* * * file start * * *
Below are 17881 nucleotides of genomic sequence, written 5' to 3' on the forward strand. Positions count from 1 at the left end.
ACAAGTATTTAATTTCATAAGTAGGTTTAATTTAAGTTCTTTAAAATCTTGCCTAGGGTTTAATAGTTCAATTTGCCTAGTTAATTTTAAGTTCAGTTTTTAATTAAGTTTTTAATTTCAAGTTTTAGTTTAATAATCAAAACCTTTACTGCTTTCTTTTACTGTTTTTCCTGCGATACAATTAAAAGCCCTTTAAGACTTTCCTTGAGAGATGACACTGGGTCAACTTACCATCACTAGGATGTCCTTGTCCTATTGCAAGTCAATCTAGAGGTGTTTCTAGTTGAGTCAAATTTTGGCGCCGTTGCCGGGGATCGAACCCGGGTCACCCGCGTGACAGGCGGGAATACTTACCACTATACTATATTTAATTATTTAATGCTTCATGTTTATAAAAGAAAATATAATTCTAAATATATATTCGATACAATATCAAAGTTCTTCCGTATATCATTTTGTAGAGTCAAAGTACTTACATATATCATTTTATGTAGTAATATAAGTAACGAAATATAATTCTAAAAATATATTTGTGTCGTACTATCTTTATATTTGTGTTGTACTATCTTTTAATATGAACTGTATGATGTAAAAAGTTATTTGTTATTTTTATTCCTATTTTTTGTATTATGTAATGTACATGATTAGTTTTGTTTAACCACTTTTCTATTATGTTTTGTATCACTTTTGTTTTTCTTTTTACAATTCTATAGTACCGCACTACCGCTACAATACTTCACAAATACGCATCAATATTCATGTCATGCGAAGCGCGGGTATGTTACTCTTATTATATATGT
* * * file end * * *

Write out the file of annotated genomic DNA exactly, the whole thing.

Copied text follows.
Below are 17881 nucleotides of genomic sequence, written 5' to 3' on the forward strand. Positions count from 1 at the left end.
ACAAGTATTTAATTTCATAAGTAGGTTTAATTTAAGTTCTTTAAAATCTTGCCTAGGGTTTAATAGTTCAATTTGCCTAGTTAATTTTAAGTTCAGTTTTTAATTAAGTTTTTAATTTCAAGTTTTAGTTTAATAATCAAAACCTTTACTGCTTTCTTTTACTGTTTTTCCTGCGATACAATTAAAAGCCCTTTAAGACTTTCCTTGAGAGATGACACTGGGTCAACTTACCATCACTAGGATGTCCTTGTCCTATTGCAAGTCAATCTAGAGGTGTTTCTAGTTGAGTCAAATTTTGGCGCCGTTGCCGGGGATCGAACCCGGGTCACCCGCGTGACAGGCGGGAATACTTACCACTATACTATATTTAATTATTTAATGCTTCATGTTTATAAAAGAAAATATAATTCTAAATATATATTCGATACAATATCAAAGTTCTTCCGTATATCATTTTGTAGAGTCAAAGTACTTACATATATCATTTTATGTAGTAATATAAGTAACGAAATATAATTCTAAAAATATATTTGTGTCGTACTATCTTTATATTTGTGTTGTACTATCTTTTAATATGAACTGTATGATGTAAAAAGTTATTTGTTATTTTTATTCCTATTTTTTGTATTATGTAATGTACATGATTAGTTTTGTTTAACCACTTTTCTATTATGTTTTGTATCACTTTTGTTTTTCTTTTTACAATTCTATAGTACCGCACTACCGCTACAATACTTCACAAATACGCATCAATATTCATGTCATGCGAAGCGCGGGTATGTTACTCTTATTATATATGT